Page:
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Jeff Grossman

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Re: What's Cooking (Take Three!)

by Jeff Grossman » Thu Mar 07, 2019 2:15 pm

Sounds good. Did you add sugar in order to make a dark char or is that traditional seasoning?
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Re: What's Cooking (Take Three!)

by Jenise » Thu Mar 07, 2019 3:31 pm

Exactly that, Jeff. Ditto the olive oil. Got it black around the edges and then put it in the oven for about 7 minutes to bake to a nice pink medium doneness. The sugar mostly cooks off so the chop isn't sweet per se, just caramelized. However I will admit to liking sweet meat, especially pork. My other two favorite preps include sweetness too--a marinade of brown sugar, hot Chinese chili oil, vinegar, soy sauce and fresh rosemary, and then plain with onion salt and doused with vinegar and maple syrup.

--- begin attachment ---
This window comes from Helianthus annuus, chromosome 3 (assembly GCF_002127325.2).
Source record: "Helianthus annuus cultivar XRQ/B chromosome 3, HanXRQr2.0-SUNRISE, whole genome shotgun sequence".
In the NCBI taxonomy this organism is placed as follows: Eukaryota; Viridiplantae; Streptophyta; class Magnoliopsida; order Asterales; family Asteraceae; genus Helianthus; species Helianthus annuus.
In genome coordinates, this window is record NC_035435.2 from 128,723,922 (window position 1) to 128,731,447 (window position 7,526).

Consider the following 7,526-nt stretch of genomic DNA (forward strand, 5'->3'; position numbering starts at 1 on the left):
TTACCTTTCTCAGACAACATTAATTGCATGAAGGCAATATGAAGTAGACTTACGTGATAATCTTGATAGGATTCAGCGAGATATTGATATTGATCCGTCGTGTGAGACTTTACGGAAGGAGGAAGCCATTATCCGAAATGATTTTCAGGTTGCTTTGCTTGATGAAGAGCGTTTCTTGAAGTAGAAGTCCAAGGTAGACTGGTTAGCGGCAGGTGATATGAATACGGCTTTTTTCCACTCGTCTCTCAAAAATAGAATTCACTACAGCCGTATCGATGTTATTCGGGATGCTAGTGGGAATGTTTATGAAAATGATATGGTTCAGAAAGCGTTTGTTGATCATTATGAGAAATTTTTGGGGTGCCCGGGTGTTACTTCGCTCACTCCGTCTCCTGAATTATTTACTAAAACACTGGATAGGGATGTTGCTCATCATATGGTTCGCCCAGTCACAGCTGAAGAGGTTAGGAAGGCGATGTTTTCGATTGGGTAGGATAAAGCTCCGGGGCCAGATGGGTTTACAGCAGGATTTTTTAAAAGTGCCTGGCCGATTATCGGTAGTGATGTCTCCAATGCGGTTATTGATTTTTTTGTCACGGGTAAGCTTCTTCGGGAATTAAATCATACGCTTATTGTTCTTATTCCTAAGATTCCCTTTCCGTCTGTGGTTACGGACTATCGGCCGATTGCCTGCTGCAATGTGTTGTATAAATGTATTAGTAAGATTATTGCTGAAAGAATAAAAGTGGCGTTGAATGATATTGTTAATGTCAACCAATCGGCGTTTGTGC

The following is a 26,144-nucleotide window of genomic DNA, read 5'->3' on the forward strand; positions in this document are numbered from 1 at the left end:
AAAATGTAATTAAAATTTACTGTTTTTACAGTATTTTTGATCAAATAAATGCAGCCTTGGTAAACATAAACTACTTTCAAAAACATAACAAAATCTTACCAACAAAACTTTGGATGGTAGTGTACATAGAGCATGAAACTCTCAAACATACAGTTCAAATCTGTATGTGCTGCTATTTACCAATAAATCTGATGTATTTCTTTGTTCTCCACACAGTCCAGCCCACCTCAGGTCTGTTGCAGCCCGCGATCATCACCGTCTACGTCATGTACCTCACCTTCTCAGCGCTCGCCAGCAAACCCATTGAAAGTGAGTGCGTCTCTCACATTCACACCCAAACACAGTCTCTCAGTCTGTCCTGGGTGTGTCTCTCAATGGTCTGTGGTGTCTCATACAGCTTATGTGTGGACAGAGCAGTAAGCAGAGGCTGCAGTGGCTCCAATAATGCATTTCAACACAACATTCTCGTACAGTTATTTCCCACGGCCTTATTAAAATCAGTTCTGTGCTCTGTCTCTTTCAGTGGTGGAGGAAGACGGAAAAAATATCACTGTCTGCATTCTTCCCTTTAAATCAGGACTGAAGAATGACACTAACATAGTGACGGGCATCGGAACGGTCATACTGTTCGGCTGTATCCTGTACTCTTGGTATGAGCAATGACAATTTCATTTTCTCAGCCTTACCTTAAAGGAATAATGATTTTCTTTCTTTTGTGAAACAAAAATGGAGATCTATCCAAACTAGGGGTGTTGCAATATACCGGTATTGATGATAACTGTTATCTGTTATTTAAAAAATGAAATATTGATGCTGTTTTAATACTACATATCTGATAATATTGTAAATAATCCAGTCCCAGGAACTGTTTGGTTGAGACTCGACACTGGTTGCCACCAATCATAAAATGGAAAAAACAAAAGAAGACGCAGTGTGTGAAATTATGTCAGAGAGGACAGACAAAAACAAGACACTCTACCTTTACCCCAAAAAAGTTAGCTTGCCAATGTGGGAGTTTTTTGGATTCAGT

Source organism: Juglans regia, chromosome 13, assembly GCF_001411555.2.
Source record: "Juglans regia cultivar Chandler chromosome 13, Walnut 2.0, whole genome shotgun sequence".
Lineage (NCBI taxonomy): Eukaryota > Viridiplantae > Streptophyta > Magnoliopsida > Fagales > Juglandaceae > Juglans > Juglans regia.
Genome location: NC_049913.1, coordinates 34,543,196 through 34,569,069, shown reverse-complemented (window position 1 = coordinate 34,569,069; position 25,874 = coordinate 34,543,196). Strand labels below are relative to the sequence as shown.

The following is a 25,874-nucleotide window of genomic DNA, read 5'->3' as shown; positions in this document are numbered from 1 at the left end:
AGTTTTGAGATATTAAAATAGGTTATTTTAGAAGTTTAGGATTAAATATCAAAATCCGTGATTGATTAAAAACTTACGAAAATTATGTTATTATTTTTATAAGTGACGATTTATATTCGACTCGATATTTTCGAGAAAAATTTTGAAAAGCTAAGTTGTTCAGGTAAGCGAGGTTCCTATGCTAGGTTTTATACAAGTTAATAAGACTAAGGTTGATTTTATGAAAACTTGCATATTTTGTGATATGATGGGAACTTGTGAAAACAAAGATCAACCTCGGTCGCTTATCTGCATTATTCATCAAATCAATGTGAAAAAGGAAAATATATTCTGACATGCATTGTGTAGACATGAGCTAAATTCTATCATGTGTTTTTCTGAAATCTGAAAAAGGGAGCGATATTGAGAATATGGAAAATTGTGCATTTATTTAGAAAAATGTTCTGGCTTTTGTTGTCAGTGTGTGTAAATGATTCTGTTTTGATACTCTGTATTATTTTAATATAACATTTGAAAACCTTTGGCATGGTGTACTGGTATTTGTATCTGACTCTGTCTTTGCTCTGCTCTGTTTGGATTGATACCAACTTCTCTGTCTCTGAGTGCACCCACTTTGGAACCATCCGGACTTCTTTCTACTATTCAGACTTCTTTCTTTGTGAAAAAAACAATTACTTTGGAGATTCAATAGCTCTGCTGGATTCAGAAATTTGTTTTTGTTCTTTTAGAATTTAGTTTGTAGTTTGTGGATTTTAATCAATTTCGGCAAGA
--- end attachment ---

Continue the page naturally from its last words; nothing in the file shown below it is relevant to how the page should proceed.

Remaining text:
My wine shopping and I have never had a problem. Just a perpetual race between the bankruptcy court and Hell.--Rogov
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Re: What's Cooking (Take Three!)

by Jeff Grossman » Thu Mar 07, 2019 6:12 pm

I have read to do the same thing to scallops, for the same reason.
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Re: What's Cooking (Take Three!)

by Jenise » Thu Mar 07, 2019 6:42 pm

Yup!!!

Didn't have a dinner plan yet for tonight but I think you just made me one. Scallops!!!
My wine shopping and I have never had a problem. Just a perpetual race between the bankruptcy court and Hell.--Rogov
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Re: What's Cooking (Take Three!)

by Jeff Grossman » Thu Mar 07, 2019 8:12 pm

I love it when a plan comes together.

Especially when that plan takes 2.5 minutes in a pan to cook.